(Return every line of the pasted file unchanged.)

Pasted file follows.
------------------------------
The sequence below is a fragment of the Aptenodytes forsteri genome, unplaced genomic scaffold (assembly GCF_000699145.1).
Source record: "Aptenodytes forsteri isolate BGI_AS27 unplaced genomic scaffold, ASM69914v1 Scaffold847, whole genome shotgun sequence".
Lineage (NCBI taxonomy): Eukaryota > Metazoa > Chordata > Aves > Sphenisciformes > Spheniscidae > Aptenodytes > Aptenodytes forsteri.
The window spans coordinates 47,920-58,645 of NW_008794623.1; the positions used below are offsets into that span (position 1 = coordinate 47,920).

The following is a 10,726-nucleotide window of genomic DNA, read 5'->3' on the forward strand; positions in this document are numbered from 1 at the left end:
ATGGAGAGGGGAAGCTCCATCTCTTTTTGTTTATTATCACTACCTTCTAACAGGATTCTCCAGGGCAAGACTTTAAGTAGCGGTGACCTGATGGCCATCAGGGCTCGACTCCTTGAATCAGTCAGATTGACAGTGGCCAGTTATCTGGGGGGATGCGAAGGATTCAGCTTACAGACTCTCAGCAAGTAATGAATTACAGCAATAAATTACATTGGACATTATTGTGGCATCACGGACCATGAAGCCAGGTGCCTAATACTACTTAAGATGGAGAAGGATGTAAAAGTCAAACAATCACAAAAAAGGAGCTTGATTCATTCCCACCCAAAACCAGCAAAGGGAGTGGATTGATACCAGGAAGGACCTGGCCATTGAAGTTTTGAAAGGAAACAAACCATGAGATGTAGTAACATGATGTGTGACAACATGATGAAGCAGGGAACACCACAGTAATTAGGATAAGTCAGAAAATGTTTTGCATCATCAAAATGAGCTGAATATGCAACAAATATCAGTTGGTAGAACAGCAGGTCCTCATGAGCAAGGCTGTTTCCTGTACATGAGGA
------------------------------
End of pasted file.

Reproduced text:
The sequence below is a fragment of the Aptenodytes forsteri genome, unplaced genomic scaffold (assembly GCF_000699145.1).
Source record: "Aptenodytes forsteri isolate BGI_AS27 unplaced genomic scaffold, ASM69914v1 Scaffold847, whole genome shotgun sequence".
Lineage (NCBI taxonomy): Eukaryota > Metazoa > Chordata > Aves > Sphenisciformes > Spheniscidae > Aptenodytes > Aptenodytes forsteri.
The window spans coordinates 47,920-58,645 of NW_008794623.1; the positions used below are offsets into that span (position 1 = coordinate 47,920).

The following is a 10,726-nucleotide window of genomic DNA, read 5'->3' on the forward strand; positions in this document are numbered from 1 at the left end:
ATGGAGAGGGGAAGCTCCATCTCTTTTTGTTTATTATCACTACCTTCTAACAGGATTCTCCAGGGCAAGACTTTAAGTAGCGGTGACCTGATGGCCATCAGGGCTCGACTCCTTGAATCAGTCAGATTGACAGTGGCCAGTTATCTGGGGGGATGCGAAGGATTCAGCTTACAGACTCTCAGCAAGTAATGAATTACAGCAATAAATTACATTGGACATTATTGTGGCATCACGGACCATGAAGCCAGGTGCCTAATACTACTTAAGATGGAGAAGGATGTAAAAGTCAAACAATCACAAAAAAGGAGCTTGATTCATTCCCACCCAAAACCAGCAAAGGGAGTGGATTGATACCAGGAAGGACCTGGCCATTGAAGTTTTGAAAGGAAACAAACCATGAGATGTAGTAACATGATGTGTGACAACATGATGAAGCAGGGAACACCACAGTAATTAGGATAAGTCAGAAAATGTTTTGCATCATCAAAATGAGCTGAATATGCAACAAATATCAGTTGGTAGAACAGCAGGTCCTCATGAGCAAGGCTGTTTCCTGTACATGAGGA